Meet the “Orp” a new bike horn (and light) created in Portland

Posted by Jonathan Maus (Publisher/Editor) on December 13th, 2012

Source: BikePortland

Portland-based industrial designer Toren Orzeck and his "Orp" bike horn/light. (Photo © J. Maus/BikePortland)

Portland-based industrial designer Toren Orzeck and his “Orp” bike horn/light.
(Photo © J. Maus/BikePortland)

Many people ride with bike bells; but the truth is, in the midst of traffic they are not nearly loud enough to be heard inside the cabin of a car or truck. That’s a problem that Toren Orzeck of Fuse, a product design firm located in southeast Portland, wanted to fix. “I’m not the best biker,” he said when I met him at his shop back in September, “but I love to solve problems.”

The “Orp” — which went live on Kickstarter today — is Orzeck’s solution. Orzeck is a former designer for GE Plastics and Nike whose brain seems to never stop working. He started thinking about the bike horn idea after the tragic, right-hook deaths of Tracey Sparling and Brett Jarolimek in October 2007. He felt an even greater urgency to solve this problem when, in summer of 2008, the gas-price induced bike boom got him and his employees on their bikes.

“I thought, there’s got to be a way to make bikes more visible — or maybe more hearable.”

The Orp started as a “super loud bike horn” device, but Orzeck and his team realized they might as well add a powerful LED light to the mix.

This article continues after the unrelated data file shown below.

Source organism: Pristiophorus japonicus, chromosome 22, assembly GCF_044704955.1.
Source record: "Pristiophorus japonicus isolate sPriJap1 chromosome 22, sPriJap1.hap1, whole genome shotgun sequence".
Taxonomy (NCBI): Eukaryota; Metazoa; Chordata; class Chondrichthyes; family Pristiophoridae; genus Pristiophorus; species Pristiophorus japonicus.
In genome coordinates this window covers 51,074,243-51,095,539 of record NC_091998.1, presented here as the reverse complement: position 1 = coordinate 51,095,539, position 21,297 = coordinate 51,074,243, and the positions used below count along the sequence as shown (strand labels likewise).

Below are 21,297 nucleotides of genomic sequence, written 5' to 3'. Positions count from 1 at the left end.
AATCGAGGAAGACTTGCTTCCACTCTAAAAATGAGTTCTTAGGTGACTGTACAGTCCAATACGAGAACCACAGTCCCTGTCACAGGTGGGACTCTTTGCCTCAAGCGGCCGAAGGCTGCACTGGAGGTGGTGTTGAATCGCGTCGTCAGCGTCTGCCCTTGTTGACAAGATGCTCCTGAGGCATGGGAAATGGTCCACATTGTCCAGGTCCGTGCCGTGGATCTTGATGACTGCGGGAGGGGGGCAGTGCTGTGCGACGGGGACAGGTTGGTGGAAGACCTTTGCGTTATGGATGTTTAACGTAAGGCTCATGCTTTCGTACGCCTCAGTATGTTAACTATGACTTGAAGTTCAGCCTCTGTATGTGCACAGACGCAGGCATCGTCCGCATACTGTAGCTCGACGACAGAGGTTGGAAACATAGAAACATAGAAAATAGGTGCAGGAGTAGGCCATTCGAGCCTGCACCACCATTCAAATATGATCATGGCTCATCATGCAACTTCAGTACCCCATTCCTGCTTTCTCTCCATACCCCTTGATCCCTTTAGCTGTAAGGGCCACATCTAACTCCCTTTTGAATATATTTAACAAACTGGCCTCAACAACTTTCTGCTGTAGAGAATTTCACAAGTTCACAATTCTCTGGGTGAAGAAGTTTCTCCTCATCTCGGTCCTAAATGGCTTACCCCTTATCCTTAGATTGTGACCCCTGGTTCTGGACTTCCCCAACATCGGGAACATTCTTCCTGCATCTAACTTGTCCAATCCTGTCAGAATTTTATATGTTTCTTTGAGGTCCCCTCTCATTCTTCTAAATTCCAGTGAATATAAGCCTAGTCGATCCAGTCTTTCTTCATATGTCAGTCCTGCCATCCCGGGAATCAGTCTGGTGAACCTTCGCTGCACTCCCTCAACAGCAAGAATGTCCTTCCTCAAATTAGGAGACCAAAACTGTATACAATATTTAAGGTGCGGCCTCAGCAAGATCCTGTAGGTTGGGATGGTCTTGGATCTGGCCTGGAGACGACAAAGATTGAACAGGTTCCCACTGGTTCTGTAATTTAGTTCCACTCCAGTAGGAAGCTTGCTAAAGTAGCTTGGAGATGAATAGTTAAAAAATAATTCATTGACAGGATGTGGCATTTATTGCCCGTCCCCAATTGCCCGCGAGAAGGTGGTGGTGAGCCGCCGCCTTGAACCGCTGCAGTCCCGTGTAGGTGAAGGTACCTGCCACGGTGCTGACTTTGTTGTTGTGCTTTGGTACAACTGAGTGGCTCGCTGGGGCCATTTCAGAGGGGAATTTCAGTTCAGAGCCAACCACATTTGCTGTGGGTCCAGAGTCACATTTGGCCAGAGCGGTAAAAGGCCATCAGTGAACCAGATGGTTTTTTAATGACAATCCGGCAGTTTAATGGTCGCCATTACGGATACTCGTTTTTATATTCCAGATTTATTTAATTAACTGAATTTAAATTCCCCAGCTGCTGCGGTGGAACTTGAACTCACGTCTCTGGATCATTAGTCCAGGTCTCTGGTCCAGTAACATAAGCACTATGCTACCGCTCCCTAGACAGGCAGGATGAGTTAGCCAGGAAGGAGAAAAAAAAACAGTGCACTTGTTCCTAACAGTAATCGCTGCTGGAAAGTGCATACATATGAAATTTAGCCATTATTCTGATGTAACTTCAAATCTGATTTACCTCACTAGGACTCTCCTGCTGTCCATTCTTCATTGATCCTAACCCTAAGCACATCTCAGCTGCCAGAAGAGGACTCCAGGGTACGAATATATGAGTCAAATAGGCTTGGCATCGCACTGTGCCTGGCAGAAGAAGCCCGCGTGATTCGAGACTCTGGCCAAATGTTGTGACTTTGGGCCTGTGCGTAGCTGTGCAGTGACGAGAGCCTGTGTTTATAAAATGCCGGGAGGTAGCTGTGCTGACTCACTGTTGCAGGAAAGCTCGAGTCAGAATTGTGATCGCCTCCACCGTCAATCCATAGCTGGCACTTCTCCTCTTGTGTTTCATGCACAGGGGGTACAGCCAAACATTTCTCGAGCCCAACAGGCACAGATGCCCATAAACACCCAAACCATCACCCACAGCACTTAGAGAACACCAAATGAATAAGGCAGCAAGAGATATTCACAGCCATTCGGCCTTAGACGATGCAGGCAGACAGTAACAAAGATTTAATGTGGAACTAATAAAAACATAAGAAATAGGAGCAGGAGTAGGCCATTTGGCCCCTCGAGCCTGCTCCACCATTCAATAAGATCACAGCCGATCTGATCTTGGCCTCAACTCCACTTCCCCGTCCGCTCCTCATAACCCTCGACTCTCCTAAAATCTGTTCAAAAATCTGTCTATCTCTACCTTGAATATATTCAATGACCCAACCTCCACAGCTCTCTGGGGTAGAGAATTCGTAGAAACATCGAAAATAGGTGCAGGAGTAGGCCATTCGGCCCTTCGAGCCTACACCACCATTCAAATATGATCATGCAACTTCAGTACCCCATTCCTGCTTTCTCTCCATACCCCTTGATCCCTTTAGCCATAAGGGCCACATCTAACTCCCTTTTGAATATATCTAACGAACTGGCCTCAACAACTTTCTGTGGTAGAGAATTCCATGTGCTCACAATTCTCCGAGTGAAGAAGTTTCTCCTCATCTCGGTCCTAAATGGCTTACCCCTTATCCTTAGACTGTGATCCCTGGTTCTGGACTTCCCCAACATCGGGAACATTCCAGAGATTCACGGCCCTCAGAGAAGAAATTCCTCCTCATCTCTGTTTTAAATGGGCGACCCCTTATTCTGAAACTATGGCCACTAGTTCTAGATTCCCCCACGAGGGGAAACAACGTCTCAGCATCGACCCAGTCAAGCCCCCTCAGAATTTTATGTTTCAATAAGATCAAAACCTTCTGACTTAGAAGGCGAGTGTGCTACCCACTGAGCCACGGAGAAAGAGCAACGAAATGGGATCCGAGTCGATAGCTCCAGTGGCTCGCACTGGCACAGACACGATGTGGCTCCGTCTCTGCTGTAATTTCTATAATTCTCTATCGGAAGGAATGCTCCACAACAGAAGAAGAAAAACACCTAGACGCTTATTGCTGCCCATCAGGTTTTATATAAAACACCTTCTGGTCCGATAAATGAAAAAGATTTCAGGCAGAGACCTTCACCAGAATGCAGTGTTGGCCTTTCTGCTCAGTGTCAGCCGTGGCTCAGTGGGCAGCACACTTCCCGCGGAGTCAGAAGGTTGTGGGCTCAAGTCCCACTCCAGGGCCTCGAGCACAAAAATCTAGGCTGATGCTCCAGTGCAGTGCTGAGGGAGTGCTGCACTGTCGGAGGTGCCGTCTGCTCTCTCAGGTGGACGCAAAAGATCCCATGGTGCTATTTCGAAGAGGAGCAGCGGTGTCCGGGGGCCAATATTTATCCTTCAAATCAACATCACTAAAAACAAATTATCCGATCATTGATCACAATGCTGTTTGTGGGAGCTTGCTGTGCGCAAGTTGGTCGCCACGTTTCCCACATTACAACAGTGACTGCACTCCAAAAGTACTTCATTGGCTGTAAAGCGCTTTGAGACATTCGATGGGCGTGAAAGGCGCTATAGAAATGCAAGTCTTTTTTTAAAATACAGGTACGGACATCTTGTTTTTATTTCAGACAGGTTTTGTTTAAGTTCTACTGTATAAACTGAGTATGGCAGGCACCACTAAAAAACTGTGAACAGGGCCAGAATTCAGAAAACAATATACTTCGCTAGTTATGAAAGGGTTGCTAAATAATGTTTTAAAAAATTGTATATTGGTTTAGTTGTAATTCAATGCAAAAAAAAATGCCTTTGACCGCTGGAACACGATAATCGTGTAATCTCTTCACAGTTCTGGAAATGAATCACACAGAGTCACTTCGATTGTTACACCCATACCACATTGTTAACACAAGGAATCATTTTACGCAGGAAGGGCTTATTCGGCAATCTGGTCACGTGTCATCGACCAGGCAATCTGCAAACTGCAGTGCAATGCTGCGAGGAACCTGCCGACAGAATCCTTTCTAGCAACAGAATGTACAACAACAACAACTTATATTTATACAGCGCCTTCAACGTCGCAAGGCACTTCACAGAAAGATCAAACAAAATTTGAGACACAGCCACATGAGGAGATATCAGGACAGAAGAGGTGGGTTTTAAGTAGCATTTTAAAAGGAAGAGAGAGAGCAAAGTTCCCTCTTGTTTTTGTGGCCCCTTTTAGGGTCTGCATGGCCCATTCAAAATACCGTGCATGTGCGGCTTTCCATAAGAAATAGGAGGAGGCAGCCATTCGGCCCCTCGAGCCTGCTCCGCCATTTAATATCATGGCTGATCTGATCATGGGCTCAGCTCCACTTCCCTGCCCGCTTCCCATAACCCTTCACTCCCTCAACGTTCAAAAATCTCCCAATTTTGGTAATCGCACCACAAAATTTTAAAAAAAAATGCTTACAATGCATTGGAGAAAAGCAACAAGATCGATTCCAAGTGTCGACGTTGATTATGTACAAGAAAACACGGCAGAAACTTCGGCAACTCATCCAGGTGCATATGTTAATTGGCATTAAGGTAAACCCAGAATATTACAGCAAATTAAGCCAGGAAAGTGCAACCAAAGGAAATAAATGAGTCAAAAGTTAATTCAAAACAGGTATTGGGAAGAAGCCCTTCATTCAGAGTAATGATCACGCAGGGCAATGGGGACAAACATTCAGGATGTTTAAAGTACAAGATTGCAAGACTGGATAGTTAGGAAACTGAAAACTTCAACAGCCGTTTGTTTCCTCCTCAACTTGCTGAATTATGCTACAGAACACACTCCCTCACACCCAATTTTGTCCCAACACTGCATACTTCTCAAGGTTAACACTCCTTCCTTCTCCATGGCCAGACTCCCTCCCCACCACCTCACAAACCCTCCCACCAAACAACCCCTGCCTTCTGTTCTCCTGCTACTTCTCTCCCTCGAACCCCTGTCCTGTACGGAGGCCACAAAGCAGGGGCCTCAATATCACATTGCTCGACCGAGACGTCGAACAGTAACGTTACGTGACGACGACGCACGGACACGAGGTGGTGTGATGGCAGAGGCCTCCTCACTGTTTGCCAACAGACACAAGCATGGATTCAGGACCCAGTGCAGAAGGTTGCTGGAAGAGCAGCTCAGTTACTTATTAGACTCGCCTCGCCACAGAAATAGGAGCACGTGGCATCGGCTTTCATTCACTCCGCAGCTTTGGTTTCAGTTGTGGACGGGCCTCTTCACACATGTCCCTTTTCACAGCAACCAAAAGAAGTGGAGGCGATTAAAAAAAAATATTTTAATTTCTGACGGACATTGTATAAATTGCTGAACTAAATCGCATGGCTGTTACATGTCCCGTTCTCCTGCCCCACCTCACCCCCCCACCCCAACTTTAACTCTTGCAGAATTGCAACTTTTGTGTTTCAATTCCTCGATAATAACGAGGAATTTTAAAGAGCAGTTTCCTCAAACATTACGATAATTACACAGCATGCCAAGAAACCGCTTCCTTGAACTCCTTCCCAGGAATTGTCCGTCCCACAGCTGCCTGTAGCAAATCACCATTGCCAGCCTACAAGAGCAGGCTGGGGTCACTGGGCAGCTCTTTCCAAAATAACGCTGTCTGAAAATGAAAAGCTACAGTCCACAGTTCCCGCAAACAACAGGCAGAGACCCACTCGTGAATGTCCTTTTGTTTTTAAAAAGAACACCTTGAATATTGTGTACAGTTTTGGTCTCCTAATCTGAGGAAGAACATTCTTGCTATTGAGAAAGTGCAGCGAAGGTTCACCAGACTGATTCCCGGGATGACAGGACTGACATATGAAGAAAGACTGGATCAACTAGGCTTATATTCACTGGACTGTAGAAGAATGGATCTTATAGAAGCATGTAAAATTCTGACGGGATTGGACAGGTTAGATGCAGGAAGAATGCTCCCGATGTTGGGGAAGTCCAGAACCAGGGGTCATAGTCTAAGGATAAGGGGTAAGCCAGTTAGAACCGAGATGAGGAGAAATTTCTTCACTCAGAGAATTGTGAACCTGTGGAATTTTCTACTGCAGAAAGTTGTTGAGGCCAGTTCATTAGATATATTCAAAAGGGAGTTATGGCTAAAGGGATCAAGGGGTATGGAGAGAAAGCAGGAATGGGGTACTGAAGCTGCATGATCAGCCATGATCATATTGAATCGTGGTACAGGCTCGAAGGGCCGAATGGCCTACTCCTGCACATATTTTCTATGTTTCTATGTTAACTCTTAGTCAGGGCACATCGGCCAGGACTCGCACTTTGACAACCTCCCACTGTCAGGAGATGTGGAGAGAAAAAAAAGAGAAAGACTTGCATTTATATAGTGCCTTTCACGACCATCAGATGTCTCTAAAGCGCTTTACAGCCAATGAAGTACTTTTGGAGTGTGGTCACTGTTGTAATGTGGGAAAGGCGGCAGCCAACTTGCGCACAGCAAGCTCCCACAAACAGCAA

The Orp has two sound settings; a 78 decibel “friendly sound” good for greeting friends or warning people that you’re about to pass, or a 96 decibel sound for emergency situations. For some perspective, 96 decibels is louder than a subway train at 200 feet away and it’s within the range that can cause hearing loss under sustained exposure. The sound itself is a rather unpleasant, high-pitched tone similar to a smoke alarm. You can hear both of the sounds and see a demonstration of the 87 lumen light in the video below:

As you can see, Toren and his team have packed a ton of electronics and circuitry into an impressively small and attractive package. Check out a few more photos below…

The Orp follows a general trend we’ve noticed lately of bikes and bike accessories becoming more like cars. It’s interesting that just in the past week or so, we shared a link to another bike horn on Kickstarter from Loud Bicycle.

What differentiates the Orp from Loud Bicycle or the Airzound (which is the only other loud bike horn I’ve heard of) is that it has an integrated light, it is significantly smaller, and it has (in my opinion) a much more sleek and modern design (not to mention it comes in lots of neat colors!). The Orp will retail for around $40.

To get the product to market, Orzeck is hoping to raise $90,000 via Kickstarter to fund engineering costs, injection molding tools and other equipment. If successful, Orps will be available in September of next year. See the Kickstarter page to reserve an Orp for yourself and to learn more about this interesting new product.